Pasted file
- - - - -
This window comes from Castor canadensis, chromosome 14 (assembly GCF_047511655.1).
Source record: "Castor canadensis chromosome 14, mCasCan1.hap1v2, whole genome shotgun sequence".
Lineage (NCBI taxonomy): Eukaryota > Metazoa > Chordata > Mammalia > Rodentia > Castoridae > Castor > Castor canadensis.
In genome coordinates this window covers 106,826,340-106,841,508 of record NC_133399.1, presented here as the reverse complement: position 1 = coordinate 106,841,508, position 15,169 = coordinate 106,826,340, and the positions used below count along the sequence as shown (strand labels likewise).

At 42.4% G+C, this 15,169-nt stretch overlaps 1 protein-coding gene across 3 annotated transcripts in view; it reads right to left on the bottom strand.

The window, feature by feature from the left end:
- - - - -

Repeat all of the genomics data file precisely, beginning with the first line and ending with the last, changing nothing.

This window comes from Castor canadensis, chromosome 14 (assembly GCF_047511655.1).
Source record: "Castor canadensis chromosome 14, mCasCan1.hap1v2, whole genome shotgun sequence".
Lineage (NCBI taxonomy): Eukaryota > Metazoa > Chordata > Mammalia > Rodentia > Castoridae > Castor > Castor canadensis.
In genome coordinates this window covers 106,826,340-106,841,508 of record NC_133399.1, presented here as the reverse complement: position 1 = coordinate 106,841,508, position 15,169 = coordinate 106,826,340, and the positions used below count along the sequence as shown (strand labels likewise).

At 42.4% G+C, this 15,169-nt stretch overlaps 1 protein-coding gene across 3 annotated transcripts in view; it reads right to left on the bottom strand.

The window, feature by feature from the left end: